Thursday, November 27, 2008

Diversity In The University

Monday, November 28, 2005

David Horowitz has a point when he complains about the pall of orthodoxy at the present-day university. Too many departments have been taken over by people who think alike on controversial political issues. For example, if professors of Middle Eastern studies believe that western colonialism, American imperialism and Israeli militarism are the root of all problems in that area, and only teach that point of view, then their students are being cheated by this impoverished, even false view of the world.

However, Horowitz's proposed solution, an "Academic Bill of Rights," is a bad idea. Either it has teeth or not. If it doesn't, who cares? If it does, it could force professors to teach what they don't believe, which is bad for academic freedom (even if the profs hide behind this very freedom), and could lead to all sorts of useless complaints from too-easily aggrieved parties.

Nevertheless, when academics are actually asked to defend their positions to a greater public, as usual, they make a hash of it. A good example is the intellectual dishonesty seen in Russell Jacoby's LA Times commentary. Instead of taking on the student's bill of rights honestly, and admitting it tries to address a serious problem, Jacoby caricatures the situation. The only examples Jacoby gives are forcing professors to teach nonsense like astrology, intelligent design and Holocaust denial.

Jacoby, a history professor at UCLA, ends with the reminder "Truth itself is partisan." Glad to hear he believes that. But scary, if I were a student, that my history prof seems to think he's the one in full possession of it.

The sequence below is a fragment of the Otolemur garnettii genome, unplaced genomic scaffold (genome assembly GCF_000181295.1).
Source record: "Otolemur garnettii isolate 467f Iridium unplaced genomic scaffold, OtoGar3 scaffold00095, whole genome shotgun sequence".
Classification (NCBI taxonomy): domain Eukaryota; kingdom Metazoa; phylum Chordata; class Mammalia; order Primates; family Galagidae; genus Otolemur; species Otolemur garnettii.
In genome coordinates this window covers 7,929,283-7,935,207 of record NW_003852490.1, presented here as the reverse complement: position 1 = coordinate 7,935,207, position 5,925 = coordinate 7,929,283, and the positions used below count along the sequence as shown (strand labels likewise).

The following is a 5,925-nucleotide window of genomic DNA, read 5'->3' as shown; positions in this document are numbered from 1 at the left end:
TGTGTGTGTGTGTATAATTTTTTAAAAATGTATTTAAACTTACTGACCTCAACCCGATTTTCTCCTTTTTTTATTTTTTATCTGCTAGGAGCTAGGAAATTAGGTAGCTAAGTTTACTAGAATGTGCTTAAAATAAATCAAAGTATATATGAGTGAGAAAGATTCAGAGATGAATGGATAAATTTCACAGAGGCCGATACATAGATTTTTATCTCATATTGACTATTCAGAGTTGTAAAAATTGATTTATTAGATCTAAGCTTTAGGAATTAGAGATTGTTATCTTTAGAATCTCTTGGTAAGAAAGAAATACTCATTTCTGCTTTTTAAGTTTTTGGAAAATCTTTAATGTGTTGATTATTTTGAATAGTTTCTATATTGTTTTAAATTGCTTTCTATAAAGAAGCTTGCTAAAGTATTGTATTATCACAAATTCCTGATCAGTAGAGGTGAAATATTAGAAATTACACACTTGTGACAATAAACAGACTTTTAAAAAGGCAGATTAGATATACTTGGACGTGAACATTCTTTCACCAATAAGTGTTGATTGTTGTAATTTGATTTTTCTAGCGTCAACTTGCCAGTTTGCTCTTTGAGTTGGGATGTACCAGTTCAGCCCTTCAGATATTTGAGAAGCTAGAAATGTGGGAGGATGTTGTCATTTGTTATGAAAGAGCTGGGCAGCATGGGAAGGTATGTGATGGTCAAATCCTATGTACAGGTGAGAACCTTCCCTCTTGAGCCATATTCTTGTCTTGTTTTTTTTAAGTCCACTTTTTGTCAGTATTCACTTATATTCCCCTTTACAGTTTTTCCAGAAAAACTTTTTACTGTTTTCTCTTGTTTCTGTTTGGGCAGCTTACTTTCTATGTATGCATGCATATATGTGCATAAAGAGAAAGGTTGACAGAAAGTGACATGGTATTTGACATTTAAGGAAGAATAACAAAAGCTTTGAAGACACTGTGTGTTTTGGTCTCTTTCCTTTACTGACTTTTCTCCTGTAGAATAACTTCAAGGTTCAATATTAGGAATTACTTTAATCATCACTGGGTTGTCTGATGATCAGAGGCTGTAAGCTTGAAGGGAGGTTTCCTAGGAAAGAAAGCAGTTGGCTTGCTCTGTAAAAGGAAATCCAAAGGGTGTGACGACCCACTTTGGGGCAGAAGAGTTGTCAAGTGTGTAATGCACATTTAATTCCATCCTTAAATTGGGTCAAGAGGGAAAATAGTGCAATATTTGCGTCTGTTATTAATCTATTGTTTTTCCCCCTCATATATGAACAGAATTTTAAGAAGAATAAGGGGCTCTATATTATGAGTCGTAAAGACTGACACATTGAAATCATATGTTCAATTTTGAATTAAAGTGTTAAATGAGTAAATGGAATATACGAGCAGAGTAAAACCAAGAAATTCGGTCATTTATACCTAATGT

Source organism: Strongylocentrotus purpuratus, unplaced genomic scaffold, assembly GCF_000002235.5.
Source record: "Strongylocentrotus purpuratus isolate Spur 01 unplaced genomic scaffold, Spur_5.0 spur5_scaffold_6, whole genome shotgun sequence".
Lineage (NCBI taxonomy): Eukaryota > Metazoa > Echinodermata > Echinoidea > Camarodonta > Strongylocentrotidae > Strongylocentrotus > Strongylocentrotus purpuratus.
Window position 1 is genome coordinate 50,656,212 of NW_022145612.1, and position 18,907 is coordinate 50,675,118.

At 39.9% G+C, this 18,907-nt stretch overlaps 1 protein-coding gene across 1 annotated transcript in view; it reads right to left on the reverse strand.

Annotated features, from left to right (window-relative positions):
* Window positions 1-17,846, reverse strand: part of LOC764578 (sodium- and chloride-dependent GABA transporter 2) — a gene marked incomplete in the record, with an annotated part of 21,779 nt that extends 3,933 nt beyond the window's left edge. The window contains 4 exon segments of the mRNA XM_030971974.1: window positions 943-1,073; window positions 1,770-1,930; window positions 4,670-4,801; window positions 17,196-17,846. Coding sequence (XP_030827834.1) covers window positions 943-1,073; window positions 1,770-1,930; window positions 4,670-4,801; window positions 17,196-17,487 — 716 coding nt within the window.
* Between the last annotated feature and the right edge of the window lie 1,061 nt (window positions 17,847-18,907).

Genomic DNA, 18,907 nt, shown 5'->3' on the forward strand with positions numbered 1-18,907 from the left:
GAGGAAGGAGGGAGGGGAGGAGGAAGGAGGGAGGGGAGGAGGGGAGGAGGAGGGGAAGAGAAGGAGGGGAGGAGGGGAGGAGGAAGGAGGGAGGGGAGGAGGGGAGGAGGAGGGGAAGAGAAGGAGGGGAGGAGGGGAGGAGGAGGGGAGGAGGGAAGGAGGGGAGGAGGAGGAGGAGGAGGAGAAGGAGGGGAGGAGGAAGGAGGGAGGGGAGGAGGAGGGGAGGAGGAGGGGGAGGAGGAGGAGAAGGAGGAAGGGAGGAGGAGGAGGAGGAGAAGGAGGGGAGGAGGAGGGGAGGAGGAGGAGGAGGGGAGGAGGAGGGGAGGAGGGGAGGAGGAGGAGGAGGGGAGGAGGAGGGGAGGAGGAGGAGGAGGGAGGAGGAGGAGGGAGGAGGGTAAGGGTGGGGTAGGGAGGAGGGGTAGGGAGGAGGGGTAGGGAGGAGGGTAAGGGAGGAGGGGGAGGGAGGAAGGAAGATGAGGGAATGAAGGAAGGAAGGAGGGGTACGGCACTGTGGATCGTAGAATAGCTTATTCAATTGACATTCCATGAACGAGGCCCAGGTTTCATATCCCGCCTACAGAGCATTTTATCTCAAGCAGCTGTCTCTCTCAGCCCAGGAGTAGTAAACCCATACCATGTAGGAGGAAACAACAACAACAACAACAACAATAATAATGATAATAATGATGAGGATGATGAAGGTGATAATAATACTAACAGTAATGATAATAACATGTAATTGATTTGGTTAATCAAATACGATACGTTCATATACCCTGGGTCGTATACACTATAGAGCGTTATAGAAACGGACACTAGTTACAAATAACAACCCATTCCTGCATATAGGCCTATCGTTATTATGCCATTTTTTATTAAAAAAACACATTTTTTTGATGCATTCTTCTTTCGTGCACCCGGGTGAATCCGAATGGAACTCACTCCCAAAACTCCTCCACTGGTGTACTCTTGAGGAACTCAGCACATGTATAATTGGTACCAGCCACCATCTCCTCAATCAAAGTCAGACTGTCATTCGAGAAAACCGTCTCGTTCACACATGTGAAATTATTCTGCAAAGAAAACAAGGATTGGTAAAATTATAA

Blogger QueensGuy said...

I saw some research last month claiming that, despite the overwhelming liberal bias of college professors, they have essentially no effect on the political views of their students. I'm a wee bit skeptical, but then I can't think of a single one of my professors who ever convinced me of any political view.

4:16 PM, November 28, 2008  
Anonymous Lawrence King said...

In my experience, students who already have well-formed (or even mosterately-well-formed) political opinions are not swayed by their professors.

But I have often seen students who are apolitical and uninformed adopt the views of a professor who strikes them as exciting and admirable.

This is even more common in high school. I was totally unpolitical in high school, and ended up adopting the views of some of my teachers, which stuck with me to a mild degree until my third year at UCLA when I started reading political stuff (beginning with Heinlein).

However, I suspect that the apolitical students who are swayed by professors generally remain at least half apathetic, and probably don't bother to vote.

(Then of course there are also students who suddenly become super-political in college, usually adopting some form of ideology or joining some crusade or movement. In my experience, this never happens because of a professor -- it happens because of a peer group or because of reading, or both.)

11:56 PM, November 28, 2008  

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